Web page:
So the first step is to determine how many different products you have then the second step is to determine your major product.

You don't have to go through the mechanism every time, that was just to explain to you why this happens; this is secondary alkyl halide and this is primary. The secondary will be your major product and the primary will be your minor product. So in this chapter the definition of the major product will be the one you get the most of and its going to be related to the order of the carbon. So if you have two products that are both secondary carbons, you would have two major products and everything else will be a minor product.

The other thing you'll notice is that I've been using bromine consistently through this. That's not an accident. Basically, this will work for bromine but it doesn't work so well for other halogens. Let's pick again the example of propane. This is what we just looked at. Do the bromination, we saw that we get above 99% of the secondary and less than 1% of the primary.

If we try to do the same thing with chlorine, the first point is that we do in fact get all the same products, we'll get the 2-chloro propane and the 1-chloro propane. But in this case, the ratio is going to be very far from an overwhelming amount of the secondary bromine. And the reason is that the reactivity of the chlorine radical is much higher than the bromine radical.

So what's happening is that when the bromine radical is coming along and is about to grab a hydrogen off of the propane, it's not too reactive so it has chances to bounce off the propane many times until it reaches just the right angle, just the right energies, and it's going to make the more thermodynamically stable radical. When the chlorine radical is coming along, it is so reactive that it's going to grab pretty much the first thing that it bumps in to.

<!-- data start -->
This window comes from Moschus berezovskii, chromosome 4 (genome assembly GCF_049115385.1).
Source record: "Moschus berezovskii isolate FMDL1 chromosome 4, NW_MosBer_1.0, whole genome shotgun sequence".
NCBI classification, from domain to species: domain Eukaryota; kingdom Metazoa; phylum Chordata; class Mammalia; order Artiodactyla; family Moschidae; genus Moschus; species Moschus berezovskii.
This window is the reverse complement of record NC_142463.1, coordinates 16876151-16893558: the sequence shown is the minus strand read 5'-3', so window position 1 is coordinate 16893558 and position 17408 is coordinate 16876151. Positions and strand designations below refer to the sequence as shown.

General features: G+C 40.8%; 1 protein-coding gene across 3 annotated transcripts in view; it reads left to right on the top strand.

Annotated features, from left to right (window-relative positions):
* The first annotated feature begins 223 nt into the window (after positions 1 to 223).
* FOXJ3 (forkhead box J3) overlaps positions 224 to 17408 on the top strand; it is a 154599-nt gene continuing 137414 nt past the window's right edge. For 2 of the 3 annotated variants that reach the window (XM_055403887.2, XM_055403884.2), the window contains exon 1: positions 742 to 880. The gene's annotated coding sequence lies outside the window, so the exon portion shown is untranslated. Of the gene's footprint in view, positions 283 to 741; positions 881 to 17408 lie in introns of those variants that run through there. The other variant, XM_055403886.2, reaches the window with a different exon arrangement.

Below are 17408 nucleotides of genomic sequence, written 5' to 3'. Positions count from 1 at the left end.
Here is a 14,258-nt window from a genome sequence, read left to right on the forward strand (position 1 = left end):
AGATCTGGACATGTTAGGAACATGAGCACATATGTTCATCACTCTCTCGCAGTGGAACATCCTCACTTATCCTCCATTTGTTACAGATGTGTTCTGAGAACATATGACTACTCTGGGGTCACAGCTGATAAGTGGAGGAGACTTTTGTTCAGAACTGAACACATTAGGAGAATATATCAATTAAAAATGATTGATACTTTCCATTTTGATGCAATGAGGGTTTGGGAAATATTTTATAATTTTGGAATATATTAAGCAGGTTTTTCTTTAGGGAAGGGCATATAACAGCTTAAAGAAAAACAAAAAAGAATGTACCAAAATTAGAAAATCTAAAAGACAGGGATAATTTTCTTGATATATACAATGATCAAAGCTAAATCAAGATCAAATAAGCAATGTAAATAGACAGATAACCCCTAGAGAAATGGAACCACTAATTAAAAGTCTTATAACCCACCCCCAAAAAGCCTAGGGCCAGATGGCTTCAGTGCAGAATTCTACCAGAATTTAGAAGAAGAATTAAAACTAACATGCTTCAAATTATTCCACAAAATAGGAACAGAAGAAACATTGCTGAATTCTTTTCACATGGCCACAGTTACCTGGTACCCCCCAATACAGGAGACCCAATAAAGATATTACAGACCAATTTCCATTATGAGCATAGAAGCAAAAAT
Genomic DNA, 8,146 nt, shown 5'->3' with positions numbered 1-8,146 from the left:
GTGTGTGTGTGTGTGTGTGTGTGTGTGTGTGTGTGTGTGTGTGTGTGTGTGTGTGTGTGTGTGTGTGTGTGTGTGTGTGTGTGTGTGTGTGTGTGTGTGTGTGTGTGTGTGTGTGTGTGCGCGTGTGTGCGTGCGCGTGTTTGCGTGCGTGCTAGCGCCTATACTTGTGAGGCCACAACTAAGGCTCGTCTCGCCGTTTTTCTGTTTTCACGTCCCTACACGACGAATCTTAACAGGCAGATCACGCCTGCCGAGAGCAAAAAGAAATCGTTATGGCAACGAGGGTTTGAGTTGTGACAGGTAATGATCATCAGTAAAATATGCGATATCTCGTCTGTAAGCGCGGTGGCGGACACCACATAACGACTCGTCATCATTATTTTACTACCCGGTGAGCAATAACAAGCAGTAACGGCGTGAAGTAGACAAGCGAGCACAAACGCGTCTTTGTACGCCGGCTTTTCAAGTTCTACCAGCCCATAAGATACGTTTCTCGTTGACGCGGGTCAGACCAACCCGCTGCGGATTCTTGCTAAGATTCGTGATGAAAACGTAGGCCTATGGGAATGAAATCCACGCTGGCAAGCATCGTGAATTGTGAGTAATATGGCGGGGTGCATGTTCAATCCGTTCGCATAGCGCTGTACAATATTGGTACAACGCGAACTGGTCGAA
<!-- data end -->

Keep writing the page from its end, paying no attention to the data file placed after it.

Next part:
And because we have more hydrogens that are primary than hydrogens that are secondary, its going to skew the results a lot. Basically, you cannot predict major products and minor products for chlorine, so remember that when you're doing problems. However, you still get the reaction. Ok so that would be the case for fluorine and chlorine. Those would be way too reactive to be selective.

The problem with iodine is that most of the time it doesn't react; it's not even reactive enough to even do the reaction so that's why bromine is just in that sweet spot. It's just reactive enough to do all the reactions that we want but it's not so reactive that it's not selective.

Let me write out here an order of reactivity. So fluorine radical would be most reactive, followed by chlorine, bromine, and iodine radical, where the iodine is not reactive enough, and what follows from that is the selectivity. The selectivity will be: bromine is more selective than chlorine which is more selective than fluorine. I'm leaving the iodine out of it because if it doesn't react then selectivity is meaningless.

Those are the two concepts that you need to add to the rest of this theory.

Last thing I want to touch at in this chapter is make sure everything is clear about these radicals. Okay, so a radical is not charged, that's a very common mistake that I see. The radical is not charged. Why is it not charged? Go back to the basic theory of the first week. Carbon normally has four electrons for charges, there are exactly four electrons here. This does not satisfy the octet rule, which is one of the reasons it's really unstable but it does exist. It exists fleetingly, but it still exists long enough to do the reaction. But remember that it's not charged.

You can have a CH3 with a charge; if I have a lone pair of electrons on that carbon, I would have five electrons for charges, carbon normally has four, so this would have a charge of -1, and that's called a carbanion. Anytime you have a carbon with a negative charge on it it's a carbanion. The only other possibility is if I have no electrons on that carbon left, now I have three electrons for charges, and so this is going to be a carbocation.

Okay, so make sure you understand the differences and why it is that we don't put charges when we do free radical halogenation mechanism.

So this is a pretty good place to stop, we're going to go right into the problems next class.

[general noise of students packing up and leaving]

Transcription by CastingWords